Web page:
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Jermaine Baker

Volume 633: debated on Thursday 21 December 2017

2. What the timetable is for the Director of Public Prosecutions to complete her review of the charging decision in relation to the fatal shooting of Jermaine Baker; and if he will make a statement. (903064)

The Crown Prosecution Service is very conscious that the family of Jermaine Baker is waiting to hear the outcome of the review of the charging decision in relation to his death. Senior counsel has been instructed to advise on the case and the CPS anticipate that a final decision will be reached early in the new year.

I am very grateful to the Attorney General for that answer. He will understand that in a democracy there is nothing more serious than death as a result of police contact. This case has caused tremendous concern across my constituency and beyond in the wider black community. It is a very important decision and a number of lawyers up and down the country think, following the Independent Police Complaints Commission’s address, that this matter should come before a jury. I want it to be clear that the decision will be looked at very closely indeed by the wider country.

I understand what the right hon. Gentleman says. May I take this opportunity to pay tribute to him for his advocacy on behalf of the family? He will understand, however, that the decision was taken initially at the highest levels of the Crown Prosecution Service. Because of that, and because of the victims’ right to review process, it is right that external counsel is brought in to advise. That is taking the decision extremely seriously. That will mean, as he has already discovered, that the decision takes a little longer, but I think it is right that full attention is paid to that decision and he will hear about it in due course.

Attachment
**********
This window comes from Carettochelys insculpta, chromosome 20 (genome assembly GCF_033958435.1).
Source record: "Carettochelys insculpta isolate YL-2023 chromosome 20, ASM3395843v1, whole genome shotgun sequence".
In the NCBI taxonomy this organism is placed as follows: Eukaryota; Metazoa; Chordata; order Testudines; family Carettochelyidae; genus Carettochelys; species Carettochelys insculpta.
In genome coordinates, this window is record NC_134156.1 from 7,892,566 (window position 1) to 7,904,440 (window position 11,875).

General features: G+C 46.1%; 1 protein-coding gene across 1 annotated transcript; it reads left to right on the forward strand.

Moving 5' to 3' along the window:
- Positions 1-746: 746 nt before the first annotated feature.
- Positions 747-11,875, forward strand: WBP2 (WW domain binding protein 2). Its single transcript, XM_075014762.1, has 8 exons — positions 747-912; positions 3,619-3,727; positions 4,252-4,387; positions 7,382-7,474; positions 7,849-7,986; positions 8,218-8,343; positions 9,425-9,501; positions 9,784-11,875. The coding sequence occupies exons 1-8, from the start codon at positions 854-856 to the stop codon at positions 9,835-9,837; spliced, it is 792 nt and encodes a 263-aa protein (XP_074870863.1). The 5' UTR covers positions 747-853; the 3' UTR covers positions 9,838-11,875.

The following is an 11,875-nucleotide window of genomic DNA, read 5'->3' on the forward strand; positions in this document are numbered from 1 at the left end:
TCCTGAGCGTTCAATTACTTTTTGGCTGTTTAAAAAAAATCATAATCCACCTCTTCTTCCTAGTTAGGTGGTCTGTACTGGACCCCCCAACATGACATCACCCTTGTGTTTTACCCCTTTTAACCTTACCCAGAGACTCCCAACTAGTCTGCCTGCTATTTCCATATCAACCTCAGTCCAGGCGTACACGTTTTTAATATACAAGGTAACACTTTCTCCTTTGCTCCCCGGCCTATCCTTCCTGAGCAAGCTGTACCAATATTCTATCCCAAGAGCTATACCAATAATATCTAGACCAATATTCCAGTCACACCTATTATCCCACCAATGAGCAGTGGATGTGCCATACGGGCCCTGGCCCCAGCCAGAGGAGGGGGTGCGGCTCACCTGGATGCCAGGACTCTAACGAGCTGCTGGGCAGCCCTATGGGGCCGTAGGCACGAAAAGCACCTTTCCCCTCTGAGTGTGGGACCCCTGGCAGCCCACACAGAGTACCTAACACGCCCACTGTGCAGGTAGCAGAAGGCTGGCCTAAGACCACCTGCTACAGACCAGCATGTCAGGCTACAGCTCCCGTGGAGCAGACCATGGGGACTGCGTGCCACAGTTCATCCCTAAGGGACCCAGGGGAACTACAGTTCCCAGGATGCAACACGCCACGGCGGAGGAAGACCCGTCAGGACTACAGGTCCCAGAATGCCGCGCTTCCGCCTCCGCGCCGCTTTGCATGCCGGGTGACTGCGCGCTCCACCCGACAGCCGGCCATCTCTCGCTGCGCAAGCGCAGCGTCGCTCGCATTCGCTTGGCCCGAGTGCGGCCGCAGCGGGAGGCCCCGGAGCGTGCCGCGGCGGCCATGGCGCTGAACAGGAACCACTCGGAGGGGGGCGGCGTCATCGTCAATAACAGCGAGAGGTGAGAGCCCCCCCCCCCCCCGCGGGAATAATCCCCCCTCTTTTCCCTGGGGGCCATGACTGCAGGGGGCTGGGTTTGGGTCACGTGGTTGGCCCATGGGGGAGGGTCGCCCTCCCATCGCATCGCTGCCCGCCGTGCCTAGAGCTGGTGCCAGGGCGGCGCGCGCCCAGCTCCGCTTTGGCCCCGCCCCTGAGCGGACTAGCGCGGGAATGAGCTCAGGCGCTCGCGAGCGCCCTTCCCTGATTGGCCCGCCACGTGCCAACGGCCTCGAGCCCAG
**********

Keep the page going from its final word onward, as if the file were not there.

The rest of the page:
The charging process requires full and wholly objective analysis of all material held. I am sure the Attorney General will agree that the same applies to disclosure if charges are brought. Recent high-profile cases, together with the joint inspection report of the criminal justice agencies, have highlighted what the Attorney has called appalling failures in disclosure by the police and the Crown Prosecution Service. The Criminal Law Solicitors Association, in a review of its members, found the same. Given its significance, will the Attorney General ensure that the review he is carrying out, as announced by the Prime Minister, looks not just at the working practices but at the professional culture and the independence and objectivity of the Crown Prosecution Service in these matters? I add in parenthesis that I note it was an independently instructed member of the Bar, Mr Jerry Hayes, who was responsible for highlighting the clear failure of the Crown Prosecution Service and the police in this case.

It would be of great benefit to the House if there were placed in the Library without delay a copy of the just-delivered lecture by the hon. Gentleman.

Picking up on my hon. Friend’s last point first, he is right to highlight that all that went wrong in this case, and there was a great deal, highlighted what is good about the criminal justice system as well as what went wrong. We owe a debt of gratitude to those involved in the system, in whatever capacity, who exercise their judgment in such cases. That applies, of course, to this particular counsel.

On my hon. Friend’s wider point, he knows, because I have said it before, that my view is that these were indeed appalling failures of the criminal justice system. We need urgently to understand what went wrong in these particular cases, but we also, as he says, need to look more broadly at the question of disclosure, which has been an issue for some time. It relates to what people know they should be doing and how much information they are prepared to take account of, but it also relates to the challenges we face from a very large amount of electronic material and a very large number of cases. The systems need to be fit for purpose and the review I am undertaking will seek to ensure that they are.